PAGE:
There are encouraging signs of awakening. Overall, the growing diversity and dispersion of power in the workplace, where status is increasingly related to contributing to a larger purpose or mission, is an indicator of awakening. Among women, pressures to “lean in” while feeling the pull towards a more enriched, integrated life is awakening the need for inner-outer life balance, as a recent New York Times article indicated. We also see gradual disintegration of the old white male power/control/social status/materialistic definition of success, long equated with “manhood”—and the backlash it’s producing.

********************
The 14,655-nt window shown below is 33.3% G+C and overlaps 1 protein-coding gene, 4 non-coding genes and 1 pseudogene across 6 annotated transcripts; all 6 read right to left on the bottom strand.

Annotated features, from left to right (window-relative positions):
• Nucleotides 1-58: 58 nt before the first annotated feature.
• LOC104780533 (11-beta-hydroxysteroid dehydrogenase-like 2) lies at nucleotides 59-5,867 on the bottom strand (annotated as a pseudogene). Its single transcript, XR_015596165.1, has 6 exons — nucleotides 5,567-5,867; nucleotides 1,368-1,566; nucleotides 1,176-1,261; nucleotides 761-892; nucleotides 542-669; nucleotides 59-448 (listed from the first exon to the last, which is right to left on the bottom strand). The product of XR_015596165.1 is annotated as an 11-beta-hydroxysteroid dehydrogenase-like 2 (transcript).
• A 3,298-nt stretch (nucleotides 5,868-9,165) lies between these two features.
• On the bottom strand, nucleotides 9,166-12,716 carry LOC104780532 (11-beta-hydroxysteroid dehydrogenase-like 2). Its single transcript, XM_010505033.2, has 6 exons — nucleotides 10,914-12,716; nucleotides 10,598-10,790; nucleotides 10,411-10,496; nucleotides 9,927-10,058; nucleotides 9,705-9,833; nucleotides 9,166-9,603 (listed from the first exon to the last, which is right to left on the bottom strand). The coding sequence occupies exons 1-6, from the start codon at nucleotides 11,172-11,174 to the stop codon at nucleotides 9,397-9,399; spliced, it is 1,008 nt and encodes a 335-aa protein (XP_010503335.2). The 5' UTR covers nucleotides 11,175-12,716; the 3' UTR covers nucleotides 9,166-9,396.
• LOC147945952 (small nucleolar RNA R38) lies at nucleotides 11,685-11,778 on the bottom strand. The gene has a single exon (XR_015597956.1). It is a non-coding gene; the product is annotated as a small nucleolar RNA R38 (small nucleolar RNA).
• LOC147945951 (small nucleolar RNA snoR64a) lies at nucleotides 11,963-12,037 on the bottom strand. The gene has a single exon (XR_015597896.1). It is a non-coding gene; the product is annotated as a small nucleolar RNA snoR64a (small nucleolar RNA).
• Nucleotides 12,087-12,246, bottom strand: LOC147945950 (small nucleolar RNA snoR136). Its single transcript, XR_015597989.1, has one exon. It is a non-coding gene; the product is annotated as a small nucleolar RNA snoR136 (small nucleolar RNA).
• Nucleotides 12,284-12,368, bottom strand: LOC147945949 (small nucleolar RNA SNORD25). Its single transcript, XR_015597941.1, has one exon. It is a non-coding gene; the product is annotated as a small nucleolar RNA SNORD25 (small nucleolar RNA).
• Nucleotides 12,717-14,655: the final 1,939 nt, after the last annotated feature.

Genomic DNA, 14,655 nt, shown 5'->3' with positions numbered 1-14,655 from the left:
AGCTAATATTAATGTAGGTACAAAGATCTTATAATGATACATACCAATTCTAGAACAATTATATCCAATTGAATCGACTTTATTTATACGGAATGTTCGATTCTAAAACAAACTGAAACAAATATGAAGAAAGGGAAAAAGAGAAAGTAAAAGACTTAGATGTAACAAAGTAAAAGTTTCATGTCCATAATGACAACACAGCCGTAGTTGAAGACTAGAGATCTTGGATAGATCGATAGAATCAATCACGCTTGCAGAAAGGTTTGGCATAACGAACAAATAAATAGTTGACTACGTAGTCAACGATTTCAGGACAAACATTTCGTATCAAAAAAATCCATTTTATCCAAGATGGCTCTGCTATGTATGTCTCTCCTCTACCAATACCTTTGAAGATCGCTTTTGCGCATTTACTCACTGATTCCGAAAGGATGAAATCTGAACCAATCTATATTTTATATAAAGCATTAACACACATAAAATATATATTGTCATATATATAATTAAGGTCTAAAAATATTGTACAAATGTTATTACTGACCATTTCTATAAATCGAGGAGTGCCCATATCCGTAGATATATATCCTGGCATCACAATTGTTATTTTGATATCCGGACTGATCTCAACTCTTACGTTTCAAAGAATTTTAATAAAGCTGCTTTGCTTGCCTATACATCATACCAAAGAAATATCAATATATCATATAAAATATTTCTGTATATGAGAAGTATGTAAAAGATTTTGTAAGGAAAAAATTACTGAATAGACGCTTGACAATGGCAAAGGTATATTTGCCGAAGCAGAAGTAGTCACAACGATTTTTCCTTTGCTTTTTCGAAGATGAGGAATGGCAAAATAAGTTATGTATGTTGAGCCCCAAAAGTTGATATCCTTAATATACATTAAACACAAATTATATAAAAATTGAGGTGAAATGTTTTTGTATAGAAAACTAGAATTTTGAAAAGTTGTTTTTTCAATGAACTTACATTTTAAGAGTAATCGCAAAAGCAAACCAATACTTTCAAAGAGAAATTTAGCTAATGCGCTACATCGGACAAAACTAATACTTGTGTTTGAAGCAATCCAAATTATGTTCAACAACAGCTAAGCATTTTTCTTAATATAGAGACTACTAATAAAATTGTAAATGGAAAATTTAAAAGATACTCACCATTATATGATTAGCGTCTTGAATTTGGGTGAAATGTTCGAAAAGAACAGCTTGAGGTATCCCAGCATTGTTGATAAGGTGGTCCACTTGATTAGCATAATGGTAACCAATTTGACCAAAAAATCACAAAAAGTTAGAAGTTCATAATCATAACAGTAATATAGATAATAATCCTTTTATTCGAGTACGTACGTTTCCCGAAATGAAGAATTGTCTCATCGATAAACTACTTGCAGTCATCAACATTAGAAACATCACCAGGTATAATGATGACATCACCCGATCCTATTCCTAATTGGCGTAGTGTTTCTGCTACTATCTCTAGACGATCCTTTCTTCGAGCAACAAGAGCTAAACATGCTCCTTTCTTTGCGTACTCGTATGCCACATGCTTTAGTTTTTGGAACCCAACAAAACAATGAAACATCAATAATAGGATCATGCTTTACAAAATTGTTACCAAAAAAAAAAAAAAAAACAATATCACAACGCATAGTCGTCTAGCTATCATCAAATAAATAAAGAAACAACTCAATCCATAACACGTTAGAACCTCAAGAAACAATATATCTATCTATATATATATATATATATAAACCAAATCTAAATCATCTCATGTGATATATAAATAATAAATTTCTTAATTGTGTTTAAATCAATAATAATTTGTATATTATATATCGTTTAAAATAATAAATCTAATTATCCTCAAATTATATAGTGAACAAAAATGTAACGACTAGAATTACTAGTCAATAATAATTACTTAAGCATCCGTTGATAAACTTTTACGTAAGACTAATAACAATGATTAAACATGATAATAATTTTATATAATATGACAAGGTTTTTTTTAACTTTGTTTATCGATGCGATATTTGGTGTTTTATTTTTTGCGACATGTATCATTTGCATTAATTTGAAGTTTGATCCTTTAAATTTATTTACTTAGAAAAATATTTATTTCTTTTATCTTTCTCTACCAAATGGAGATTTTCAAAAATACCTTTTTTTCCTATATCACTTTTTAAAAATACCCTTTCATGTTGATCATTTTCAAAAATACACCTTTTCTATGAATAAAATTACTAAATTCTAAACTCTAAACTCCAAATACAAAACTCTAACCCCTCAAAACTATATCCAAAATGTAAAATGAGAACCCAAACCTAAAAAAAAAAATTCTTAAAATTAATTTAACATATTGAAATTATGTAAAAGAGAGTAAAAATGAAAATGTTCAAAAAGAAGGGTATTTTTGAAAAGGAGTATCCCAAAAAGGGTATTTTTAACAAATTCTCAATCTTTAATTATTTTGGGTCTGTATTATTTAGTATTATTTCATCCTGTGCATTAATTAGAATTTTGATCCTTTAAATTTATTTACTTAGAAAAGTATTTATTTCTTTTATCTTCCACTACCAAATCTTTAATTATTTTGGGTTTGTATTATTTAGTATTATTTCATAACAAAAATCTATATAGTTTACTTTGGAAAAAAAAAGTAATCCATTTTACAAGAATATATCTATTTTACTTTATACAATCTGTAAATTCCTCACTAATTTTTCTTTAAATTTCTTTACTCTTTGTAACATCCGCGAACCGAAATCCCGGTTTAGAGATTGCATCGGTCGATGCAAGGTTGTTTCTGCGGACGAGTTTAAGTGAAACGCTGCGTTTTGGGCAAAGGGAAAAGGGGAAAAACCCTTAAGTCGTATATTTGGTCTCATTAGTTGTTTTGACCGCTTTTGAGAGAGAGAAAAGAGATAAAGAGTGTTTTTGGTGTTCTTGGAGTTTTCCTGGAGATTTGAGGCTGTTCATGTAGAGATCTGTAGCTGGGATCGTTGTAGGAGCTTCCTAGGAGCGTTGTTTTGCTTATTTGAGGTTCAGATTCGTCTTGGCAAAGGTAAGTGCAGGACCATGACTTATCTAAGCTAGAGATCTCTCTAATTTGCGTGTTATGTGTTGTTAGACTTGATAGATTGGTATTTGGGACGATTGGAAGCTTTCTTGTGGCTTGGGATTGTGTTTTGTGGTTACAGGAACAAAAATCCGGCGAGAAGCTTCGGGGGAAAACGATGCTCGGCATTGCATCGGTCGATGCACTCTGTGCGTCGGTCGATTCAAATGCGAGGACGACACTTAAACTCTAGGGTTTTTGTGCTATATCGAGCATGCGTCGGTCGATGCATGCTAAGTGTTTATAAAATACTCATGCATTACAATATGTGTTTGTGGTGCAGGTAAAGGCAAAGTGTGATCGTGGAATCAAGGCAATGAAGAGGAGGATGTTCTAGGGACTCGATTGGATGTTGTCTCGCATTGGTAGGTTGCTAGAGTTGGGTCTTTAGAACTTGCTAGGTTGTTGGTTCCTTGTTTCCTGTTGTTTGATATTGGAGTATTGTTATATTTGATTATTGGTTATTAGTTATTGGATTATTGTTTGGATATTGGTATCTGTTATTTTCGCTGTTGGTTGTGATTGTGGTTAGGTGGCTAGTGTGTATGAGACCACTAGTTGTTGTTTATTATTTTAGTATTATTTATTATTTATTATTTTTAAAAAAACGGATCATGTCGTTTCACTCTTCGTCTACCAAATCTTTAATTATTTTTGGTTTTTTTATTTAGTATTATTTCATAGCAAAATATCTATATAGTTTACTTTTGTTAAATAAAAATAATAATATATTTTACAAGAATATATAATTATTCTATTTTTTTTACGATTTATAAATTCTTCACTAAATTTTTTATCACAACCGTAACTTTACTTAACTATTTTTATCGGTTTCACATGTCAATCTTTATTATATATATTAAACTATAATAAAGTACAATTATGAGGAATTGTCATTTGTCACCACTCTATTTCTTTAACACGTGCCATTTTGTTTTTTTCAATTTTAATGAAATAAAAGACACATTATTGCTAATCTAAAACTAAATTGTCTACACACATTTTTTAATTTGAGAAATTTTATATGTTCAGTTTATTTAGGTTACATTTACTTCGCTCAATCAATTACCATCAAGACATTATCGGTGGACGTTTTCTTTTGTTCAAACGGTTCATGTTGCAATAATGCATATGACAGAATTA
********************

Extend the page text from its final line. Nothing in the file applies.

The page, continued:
Although the younger generation is pulled towards imbalance, it’s also moving towards greater consciousness about what’s worth working for; what values and way of life truly matter. That shift is visible in younger workers, who voice the attitude of “let’s work together to create something ‘insanely great,'” rather than “I’m working for that next promotion, pay raise and a more expensive car.” And it’s not just the young: New research finds that older workers are just as likely as Millennials to take a job they enjoy over one that pays them more, if given a choice.
Also encouraging are examples of men and women who experience the consequences of neglecting their inner self and awaken to its message. It triggers desire to expand and activate their more authentic self, and can stimulate the courage and desire to change.